notion of children going to Heaven when they die comes from
the life of King David. David had committed adultery with
Bathsheba, discovered she was pregnant, and subsequently had
her husband, Uriah, killed. Shortly thereafter, the prophet Nathan
confronted David, exposed his sin, and declared that the child
would die as a result. When the baby was born, David petitioned
the Lord for mercy, but the baby died seven days later.
In the midst of this tragedy, the response and words of David
reveal the truth about the destiny of children. Second Samuel
12: 22 and 23 say, “While the child was still alive, I fasted and
wept; for I said, ‘Who knows, the Lord may be gracious to me,
that the child may live.’ But now he has died; why should I fast?
Can I bring him back again? I will go to him, but he will not
return to me” (NASB).
It is clear from these verses that David fully expected to be
reunited with his child at some point in the future. This is evident,
not only from the specific wording, but also from the tone of
the passage. David did not mourn the loss of his child, because
he believed the baby was in God’s presence and because he fully
anticipated seeing that little one again. This stands in stark contrast to David’s response to the death of his son Absalom. Absalom was rebellious, both against God and his father. Yet when
this son died, David grieved and wept uncontrollably for him
(2 Samuel 18: 32, 33; 19:2– 4). In the first case, David was secure
in the fact that his baby would be in Heaven; however, Absalom’s
death brought great grief into the life of his father because his
eternal destiny was uncertain.
The topic at hand is a difficult one, not only because Scripture
does not definitively state a position, but also because of the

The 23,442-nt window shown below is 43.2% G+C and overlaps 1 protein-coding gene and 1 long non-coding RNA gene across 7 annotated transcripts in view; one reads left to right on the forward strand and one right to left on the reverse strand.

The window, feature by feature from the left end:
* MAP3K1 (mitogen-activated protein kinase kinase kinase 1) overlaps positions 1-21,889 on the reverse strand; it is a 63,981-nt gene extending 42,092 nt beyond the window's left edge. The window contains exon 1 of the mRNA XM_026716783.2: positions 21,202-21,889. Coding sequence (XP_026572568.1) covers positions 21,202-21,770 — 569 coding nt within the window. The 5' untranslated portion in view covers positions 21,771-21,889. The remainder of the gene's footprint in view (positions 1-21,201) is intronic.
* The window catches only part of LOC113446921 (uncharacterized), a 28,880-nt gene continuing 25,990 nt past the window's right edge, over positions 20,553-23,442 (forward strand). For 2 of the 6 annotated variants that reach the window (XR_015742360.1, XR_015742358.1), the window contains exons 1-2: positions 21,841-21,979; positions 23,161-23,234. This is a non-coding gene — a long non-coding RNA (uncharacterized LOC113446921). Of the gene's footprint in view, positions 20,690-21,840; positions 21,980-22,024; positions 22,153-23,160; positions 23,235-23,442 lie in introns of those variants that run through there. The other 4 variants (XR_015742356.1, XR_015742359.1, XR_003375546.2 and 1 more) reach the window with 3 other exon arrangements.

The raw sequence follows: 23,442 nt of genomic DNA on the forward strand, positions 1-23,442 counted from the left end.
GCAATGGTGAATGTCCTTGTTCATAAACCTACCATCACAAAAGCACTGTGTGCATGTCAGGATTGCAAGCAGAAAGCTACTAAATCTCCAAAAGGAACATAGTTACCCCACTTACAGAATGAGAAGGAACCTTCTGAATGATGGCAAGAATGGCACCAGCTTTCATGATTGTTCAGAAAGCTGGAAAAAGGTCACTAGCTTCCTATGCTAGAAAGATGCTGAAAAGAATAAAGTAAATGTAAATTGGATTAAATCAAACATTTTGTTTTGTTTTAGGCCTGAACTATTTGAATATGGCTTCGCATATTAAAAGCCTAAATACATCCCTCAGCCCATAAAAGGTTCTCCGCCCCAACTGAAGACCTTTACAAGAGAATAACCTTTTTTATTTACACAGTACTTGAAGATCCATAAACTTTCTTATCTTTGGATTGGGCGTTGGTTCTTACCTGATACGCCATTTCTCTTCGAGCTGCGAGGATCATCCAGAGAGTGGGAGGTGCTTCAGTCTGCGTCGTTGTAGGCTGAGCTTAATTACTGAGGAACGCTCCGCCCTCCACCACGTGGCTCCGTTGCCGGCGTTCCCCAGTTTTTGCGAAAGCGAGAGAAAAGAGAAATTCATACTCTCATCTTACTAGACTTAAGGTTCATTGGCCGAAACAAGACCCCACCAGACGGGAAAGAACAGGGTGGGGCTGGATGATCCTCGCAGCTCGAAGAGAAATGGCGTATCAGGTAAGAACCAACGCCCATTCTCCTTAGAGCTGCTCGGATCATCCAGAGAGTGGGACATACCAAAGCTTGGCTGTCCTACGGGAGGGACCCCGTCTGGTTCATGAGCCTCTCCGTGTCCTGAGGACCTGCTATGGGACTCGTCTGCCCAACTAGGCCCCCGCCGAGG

intrinsic emotion that is present in such a discussion. Even though
one’s position on this matter must be made in an indirect fashion,
that does not mean supporting evidence cannot be found. In fact,
it seems that the two positions find much in the way of overlap.
Where the two depart is not with the transference of sin but with
the definition of what is imputed. Additionally, since the condition
of salvation requires choice and cognitive recognition of sin, there
does seem to be an exception made for those who are unable to
believe. This is further supported by Jesus’ response to children
and the example of King David.
Though Scripture does seem to support the second position, a
word of caution should be noted at this point. There is a reason
why this particular topic is debated, and hopefully the presentation of both sides has been helpful in better understanding the
differences. However, God is loving and God is just. With this,
there must be no debate.
Daryl A. Neipp (DMin, Temple Baptist Seminary) is associate pastor of New
Community Baptist Church, Avon, Ohio. He is an assistant professor and
instructional mentor at Liberty University.
David did not mourn the loss of
his child, because he believed
the baby was in God’s presence
and because he fully anticipated
seeing that little one again.